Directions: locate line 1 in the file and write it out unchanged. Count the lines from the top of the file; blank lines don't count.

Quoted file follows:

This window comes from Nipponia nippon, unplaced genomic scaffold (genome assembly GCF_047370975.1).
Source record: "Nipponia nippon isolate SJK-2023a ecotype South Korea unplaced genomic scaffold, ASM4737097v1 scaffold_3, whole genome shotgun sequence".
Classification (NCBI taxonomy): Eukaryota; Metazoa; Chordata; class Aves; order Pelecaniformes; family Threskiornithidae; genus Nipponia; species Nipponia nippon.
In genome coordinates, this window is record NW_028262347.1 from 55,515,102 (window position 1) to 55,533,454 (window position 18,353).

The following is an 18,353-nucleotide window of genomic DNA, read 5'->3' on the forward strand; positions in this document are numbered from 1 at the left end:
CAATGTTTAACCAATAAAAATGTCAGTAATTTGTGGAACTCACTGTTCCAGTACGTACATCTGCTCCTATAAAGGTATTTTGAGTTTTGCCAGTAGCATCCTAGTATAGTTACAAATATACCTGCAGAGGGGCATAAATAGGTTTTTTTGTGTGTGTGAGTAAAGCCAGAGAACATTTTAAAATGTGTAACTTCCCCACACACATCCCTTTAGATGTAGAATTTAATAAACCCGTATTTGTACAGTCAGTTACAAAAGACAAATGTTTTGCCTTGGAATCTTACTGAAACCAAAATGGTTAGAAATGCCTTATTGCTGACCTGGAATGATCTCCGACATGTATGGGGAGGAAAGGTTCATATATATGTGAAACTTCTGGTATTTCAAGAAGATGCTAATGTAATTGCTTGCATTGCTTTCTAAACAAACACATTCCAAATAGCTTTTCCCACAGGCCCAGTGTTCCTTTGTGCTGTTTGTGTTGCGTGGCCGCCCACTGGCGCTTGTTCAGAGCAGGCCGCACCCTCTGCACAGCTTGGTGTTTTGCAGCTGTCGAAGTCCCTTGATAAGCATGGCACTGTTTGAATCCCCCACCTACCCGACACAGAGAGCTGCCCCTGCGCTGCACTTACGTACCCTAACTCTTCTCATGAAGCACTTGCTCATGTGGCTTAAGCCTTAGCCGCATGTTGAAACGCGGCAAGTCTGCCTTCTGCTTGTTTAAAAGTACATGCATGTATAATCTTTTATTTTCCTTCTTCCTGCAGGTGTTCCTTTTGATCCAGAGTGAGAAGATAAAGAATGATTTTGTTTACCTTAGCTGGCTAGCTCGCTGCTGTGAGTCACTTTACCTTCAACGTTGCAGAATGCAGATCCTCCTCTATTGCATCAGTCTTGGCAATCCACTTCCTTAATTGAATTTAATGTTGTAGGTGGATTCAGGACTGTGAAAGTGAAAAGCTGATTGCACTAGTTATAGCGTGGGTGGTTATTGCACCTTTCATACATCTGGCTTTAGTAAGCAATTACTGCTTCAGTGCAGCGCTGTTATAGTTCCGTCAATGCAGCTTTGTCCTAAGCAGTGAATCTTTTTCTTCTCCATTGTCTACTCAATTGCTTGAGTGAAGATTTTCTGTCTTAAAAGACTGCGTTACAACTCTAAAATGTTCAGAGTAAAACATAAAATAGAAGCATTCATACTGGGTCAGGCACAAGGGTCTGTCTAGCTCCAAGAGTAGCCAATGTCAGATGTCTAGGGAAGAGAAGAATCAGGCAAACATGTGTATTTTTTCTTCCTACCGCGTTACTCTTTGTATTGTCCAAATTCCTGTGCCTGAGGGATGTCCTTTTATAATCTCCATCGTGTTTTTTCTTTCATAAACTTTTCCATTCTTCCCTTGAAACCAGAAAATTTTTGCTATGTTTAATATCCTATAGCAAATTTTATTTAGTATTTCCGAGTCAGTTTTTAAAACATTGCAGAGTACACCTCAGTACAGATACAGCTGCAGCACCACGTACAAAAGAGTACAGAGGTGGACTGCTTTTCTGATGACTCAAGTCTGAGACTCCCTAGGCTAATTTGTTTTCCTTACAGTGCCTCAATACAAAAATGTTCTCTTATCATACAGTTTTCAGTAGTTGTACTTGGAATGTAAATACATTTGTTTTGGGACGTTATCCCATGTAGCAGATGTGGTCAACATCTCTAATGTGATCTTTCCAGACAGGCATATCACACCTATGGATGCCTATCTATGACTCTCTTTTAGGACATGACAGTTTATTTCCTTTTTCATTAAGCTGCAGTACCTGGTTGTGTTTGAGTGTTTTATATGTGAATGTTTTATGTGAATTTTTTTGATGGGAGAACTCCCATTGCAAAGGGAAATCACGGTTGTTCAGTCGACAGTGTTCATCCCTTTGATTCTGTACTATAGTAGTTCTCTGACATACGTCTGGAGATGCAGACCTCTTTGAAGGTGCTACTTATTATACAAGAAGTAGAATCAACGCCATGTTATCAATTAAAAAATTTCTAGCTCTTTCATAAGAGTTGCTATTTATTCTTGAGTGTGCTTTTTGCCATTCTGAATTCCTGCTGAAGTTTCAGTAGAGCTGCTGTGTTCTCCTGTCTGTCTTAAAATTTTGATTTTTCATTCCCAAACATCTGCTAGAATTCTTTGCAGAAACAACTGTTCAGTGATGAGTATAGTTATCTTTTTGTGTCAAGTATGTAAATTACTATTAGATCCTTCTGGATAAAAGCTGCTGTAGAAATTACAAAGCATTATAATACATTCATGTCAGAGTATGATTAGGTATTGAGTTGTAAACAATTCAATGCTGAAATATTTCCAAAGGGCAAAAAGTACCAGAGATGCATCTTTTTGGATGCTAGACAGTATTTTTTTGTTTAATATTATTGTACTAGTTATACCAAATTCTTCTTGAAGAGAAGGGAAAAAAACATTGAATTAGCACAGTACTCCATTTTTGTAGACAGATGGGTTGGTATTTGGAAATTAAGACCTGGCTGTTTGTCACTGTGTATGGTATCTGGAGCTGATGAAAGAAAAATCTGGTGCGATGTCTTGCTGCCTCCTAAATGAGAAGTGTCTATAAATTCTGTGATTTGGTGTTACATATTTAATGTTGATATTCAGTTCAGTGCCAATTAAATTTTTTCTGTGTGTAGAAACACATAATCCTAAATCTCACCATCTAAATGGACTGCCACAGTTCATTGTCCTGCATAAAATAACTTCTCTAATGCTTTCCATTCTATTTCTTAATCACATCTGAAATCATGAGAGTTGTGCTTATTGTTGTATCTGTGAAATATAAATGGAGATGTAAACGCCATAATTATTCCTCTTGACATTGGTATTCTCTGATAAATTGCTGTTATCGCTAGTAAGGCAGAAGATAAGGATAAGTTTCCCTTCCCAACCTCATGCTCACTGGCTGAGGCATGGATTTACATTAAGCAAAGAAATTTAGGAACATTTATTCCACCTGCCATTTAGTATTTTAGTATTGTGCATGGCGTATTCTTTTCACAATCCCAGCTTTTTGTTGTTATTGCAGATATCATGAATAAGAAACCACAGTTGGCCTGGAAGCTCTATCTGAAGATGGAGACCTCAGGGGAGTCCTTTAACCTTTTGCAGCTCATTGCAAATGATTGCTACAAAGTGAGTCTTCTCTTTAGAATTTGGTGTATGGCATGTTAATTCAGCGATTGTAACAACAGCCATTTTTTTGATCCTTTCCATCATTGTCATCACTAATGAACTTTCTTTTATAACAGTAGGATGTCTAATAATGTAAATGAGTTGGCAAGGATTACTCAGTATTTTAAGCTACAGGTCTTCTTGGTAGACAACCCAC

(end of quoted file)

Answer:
This window comes from Nipponia nippon, unplaced genomic scaffold (genome assembly GCF_047370975.1).